The 1876 U.S. Centennial Exposition in Philadelphia was the first event of its kind in the United States. At the same time that Americans learned of Alexander Graham Bell’s telephone, many were also introduced to the Kingdom of Siam. The kingdom’s display included nielloware, textiles, theatrical khon masks, shadow puppets, musical instruments, and models of royal barges and houseboats, all of which provided Americans with a fascinating window to the world of Siam.
The exhibitions sent by King Chulalongkorn and his royal commissions were not only an opportunity to demonstrate the mastery of Siamese artisans and to spur trade interest in his nation’s commodities, but they were also gestures of goodwill that, much like earlier gifts, communicated the mutual esteem between his kingdom and the United States. -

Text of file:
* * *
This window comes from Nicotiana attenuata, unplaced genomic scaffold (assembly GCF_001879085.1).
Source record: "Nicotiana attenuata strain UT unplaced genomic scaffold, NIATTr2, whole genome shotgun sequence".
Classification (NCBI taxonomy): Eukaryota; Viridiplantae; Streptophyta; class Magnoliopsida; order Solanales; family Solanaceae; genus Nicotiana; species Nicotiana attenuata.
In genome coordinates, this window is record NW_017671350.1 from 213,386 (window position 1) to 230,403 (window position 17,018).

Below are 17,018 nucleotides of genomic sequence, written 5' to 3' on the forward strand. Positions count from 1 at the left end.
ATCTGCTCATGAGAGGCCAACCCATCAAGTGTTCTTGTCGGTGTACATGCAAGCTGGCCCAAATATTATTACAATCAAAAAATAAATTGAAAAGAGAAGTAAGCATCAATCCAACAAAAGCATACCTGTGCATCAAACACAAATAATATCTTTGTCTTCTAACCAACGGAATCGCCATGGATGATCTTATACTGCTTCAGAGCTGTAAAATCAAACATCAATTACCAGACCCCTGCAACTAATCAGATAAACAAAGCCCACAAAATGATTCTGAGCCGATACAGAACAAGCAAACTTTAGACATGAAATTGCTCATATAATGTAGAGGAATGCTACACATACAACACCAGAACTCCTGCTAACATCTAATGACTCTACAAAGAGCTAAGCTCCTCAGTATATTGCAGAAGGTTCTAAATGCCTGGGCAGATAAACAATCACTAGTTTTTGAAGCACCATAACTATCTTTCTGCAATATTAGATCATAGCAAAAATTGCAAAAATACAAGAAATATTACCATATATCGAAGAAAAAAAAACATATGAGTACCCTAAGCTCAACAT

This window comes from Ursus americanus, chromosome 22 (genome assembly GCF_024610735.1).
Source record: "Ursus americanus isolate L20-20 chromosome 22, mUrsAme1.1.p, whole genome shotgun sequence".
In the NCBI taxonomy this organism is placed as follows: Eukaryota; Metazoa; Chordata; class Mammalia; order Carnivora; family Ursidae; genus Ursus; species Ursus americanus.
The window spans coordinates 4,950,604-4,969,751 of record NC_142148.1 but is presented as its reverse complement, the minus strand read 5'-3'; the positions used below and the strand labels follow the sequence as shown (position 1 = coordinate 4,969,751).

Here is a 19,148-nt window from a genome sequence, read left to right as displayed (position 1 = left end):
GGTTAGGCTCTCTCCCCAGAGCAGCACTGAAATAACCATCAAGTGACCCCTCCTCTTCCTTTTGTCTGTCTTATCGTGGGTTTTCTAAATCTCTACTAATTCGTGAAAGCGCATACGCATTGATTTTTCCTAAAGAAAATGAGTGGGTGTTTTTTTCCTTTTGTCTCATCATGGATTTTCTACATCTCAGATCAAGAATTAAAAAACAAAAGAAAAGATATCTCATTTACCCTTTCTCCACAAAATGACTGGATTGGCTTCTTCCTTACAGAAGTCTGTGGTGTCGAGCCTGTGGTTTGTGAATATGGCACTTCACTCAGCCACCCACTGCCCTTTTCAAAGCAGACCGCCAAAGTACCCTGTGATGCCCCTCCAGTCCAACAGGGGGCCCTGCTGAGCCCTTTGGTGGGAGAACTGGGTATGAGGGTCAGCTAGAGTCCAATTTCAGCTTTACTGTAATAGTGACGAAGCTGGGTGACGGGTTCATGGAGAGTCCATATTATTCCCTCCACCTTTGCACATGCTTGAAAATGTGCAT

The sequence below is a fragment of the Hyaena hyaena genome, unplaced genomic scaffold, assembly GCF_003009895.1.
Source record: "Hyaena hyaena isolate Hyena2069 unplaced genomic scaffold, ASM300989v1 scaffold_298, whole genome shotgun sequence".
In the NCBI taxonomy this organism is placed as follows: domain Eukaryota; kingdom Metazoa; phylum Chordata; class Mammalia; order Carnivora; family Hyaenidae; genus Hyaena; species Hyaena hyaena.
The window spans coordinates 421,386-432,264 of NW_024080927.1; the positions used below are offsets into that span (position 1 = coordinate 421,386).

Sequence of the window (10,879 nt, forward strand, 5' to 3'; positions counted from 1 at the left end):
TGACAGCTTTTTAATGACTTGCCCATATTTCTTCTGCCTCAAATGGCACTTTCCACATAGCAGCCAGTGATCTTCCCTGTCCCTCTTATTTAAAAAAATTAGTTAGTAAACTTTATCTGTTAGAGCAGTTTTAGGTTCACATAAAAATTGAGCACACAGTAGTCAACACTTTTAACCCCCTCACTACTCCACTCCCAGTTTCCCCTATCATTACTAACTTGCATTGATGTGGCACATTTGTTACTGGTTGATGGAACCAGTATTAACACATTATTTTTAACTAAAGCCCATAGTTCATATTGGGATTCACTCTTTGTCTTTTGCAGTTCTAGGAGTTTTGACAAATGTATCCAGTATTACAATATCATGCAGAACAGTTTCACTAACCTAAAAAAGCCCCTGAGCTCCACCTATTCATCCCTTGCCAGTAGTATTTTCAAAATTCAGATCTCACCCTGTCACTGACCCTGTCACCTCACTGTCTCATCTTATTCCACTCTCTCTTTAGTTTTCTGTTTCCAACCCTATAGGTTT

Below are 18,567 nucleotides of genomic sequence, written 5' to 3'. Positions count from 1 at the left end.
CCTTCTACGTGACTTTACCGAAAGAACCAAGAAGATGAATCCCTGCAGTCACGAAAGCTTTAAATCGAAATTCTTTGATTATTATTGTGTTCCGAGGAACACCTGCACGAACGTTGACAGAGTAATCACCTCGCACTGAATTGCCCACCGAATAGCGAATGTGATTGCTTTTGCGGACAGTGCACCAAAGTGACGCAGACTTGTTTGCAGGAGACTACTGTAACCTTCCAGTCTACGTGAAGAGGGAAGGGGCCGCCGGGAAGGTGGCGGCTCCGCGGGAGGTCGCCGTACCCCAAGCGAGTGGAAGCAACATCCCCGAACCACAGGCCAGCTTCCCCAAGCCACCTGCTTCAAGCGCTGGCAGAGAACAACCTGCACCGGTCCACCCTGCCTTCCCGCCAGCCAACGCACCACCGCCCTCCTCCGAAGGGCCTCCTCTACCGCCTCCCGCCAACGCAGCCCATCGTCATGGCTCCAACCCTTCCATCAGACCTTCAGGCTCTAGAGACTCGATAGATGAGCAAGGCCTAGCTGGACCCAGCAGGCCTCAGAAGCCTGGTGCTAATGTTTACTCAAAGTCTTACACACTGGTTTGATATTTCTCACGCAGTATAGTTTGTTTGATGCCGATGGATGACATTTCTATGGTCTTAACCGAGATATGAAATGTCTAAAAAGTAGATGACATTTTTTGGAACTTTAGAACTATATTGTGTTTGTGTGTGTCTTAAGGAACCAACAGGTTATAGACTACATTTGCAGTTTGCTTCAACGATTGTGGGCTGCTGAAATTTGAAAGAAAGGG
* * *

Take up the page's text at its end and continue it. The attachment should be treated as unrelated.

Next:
Gift from King Chulalongkorn to the Smithsonian Institution, 1876